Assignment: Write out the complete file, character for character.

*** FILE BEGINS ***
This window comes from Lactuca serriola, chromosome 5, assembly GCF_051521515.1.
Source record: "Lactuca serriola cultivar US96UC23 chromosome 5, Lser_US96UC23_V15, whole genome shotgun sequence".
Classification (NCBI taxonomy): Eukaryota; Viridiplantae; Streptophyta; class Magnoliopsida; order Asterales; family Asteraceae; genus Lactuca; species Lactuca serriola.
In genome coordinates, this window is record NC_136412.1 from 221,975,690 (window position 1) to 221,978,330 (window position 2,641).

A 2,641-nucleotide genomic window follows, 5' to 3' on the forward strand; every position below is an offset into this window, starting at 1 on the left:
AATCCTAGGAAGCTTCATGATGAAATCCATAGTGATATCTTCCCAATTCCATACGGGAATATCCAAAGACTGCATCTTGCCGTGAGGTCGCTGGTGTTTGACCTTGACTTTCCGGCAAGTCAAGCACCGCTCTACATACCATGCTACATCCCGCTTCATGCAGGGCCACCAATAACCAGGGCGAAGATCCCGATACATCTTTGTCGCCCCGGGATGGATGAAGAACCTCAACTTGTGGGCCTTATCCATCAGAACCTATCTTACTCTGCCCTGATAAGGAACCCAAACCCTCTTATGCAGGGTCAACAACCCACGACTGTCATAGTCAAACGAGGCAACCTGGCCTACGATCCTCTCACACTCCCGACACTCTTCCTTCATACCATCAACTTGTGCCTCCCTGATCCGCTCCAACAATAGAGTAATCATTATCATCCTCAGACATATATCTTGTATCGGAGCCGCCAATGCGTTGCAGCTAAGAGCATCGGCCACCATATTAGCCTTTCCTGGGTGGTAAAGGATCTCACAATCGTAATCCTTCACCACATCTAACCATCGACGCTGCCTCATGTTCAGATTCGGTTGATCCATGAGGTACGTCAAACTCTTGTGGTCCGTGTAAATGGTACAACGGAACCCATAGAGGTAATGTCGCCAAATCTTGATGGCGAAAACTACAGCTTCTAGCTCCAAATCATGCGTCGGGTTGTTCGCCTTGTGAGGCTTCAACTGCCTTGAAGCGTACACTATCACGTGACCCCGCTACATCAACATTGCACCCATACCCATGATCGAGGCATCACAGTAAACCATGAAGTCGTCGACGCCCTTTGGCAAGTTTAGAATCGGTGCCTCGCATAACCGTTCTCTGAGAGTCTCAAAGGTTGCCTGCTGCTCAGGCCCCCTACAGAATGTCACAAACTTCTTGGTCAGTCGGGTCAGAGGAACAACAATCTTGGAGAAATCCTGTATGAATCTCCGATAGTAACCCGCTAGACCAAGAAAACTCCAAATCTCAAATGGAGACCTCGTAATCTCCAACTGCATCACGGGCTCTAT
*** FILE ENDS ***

This window comes from Lactuca serriola, chromosome 5, assembly GCF_051521515.1.
Source record: "Lactuca serriola cultivar US96UC23 chromosome 5, Lser_US96UC23_V15, whole genome shotgun sequence".
Classification (NCBI taxonomy): Eukaryota; Viridiplantae; Streptophyta; class Magnoliopsida; order Asterales; family Asteraceae; genus Lactuca; species Lactuca serriola.
In genome coordinates, this window is record NC_136412.1 from 221,975,690 (window position 1) to 221,978,330 (window position 2,641).

A 2,641-nucleotide genomic window follows, 5' to 3' on the forward strand; every position below is an offset into this window, starting at 1 on the left:
AATCCTAGGAAGCTTCATGATGAAATCCATAGTGATATCTTCCCAATTCCATACGGGAATATCCAAAGACTGCATCTTGCCGTGAGGTCGCTGGTGTTTGACCTTGACTTTCCGGCAAGTCAAGCACCGCTCTACATACCATGCTACATCCCGCTTCATGCAGGGCCACCAATAACCAGGGCGAAGATCCCGATACATCTTTGTCGCCCCGGGATGGATGAAGAACCTCAACTTGTGGGCCTTATCCATCAGAACCTATCTTACTCTGCCCTGATAAGGAACCCAAACCCTCTTATGCAGGGTCAACAACCCACGACTGTCATAGTCAAACGAGGCAACCTGGCCTACGATCCTCTCACACTCCCGACACTCTTCCTTCATACCATCAACTTGTGCCTCCCTGATCCGCTCCAACAATAGAGTAATCATTATCATCCTCAGACATATATCTTGTATCGGAGCCGCCAATGCGTTGCAGCTAAGAGCATCGGCCACCATATTAGCCTTTCCTGGGTGGTAAAGGATCTCACAATCGTAATCCTTCACCACATCTAACCATCGACGCTGCCTCATGTTCAGATTCGGTTGATCCATGAGGTACGTCAAACTCTTGTGGTCCGTGTAAATGGTACAACGGAACCCATAGAGGTAATGTCGCCAAATCTTGATGGCGAAAACTACAGCTTCTAGCTCCAAATCATGCGTCGGGTTGTTCGCCTTGTGAGGCTTCAACTGCCTTGAAGCGTACACTATCACGTGACCCCGCTACATCAACATTGCACCCATACCCATGATCGAGGCATCACAGTAAACCATGAAGTCGTCGACGCCCTTTGGCAAGTTTAGAATCGGTGCCTCGCATAACCGTTCTCTGAGAGTCTCAAAGGTTGCCTGCTGCTCAGGCCCCCTACAGAATGTCACAAACTTCTTGGTCAGTCGGGTCAGAGGAACAACAATCTTGGAGAAATCCTGTATGAATCTCCGATAGTAACCCGCTAGACCAAGAAAACTCCAAATCTCAAATGGAGACCTCGTAATCTCCAACTGCATCACGGGCTCTAT